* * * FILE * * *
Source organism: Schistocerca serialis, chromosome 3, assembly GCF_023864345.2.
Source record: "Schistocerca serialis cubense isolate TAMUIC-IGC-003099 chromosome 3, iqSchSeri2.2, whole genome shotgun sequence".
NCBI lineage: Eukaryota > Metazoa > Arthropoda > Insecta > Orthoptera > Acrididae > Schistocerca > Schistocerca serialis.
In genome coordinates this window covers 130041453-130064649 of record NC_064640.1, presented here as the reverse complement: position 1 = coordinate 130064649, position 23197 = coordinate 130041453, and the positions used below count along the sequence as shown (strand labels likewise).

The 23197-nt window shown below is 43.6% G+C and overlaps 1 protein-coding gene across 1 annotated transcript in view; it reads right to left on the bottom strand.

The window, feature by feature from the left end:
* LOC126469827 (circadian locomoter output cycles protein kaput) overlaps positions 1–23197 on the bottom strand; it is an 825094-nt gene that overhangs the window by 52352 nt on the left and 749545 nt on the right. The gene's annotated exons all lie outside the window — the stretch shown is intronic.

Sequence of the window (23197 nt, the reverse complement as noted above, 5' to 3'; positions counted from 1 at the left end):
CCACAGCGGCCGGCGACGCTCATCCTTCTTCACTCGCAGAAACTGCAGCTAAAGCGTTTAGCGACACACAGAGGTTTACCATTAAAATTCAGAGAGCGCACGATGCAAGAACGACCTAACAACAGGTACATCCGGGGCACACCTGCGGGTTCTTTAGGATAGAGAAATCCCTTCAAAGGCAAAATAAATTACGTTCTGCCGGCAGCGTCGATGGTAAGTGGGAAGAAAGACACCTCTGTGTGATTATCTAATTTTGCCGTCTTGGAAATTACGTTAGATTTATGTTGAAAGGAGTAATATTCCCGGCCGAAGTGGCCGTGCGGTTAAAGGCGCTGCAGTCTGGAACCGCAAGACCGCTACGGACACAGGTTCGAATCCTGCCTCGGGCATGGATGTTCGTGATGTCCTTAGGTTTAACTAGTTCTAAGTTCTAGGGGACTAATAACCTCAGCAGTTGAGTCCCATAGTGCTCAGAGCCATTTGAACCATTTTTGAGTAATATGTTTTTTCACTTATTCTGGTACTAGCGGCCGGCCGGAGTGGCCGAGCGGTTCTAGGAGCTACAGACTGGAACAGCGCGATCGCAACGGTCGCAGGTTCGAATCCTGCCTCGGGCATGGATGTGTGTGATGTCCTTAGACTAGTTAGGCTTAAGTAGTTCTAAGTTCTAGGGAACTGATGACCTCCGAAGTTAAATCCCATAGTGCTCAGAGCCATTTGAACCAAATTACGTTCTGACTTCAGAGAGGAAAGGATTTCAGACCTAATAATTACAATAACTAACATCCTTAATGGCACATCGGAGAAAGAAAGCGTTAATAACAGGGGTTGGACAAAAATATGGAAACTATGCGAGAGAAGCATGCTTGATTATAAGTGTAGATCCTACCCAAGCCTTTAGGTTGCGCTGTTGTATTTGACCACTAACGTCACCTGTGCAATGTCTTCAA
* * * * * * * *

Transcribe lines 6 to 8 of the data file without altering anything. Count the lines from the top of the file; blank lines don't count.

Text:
The window, feature by feature from the left end:
* LOC126469827 (circadian locomoter output cycles protein kaput) overlaps positions 1–23197 on the bottom strand; it is an 825094-nt gene that overhangs the window by 52352 nt on the left and 749545 nt on the right. The gene's annotated exons all lie outside the window — the stretch shown is intronic.

Sequence of the window (23197 nt, the reverse complement as noted above, 5' to 3'; positions counted from 1 at the left end):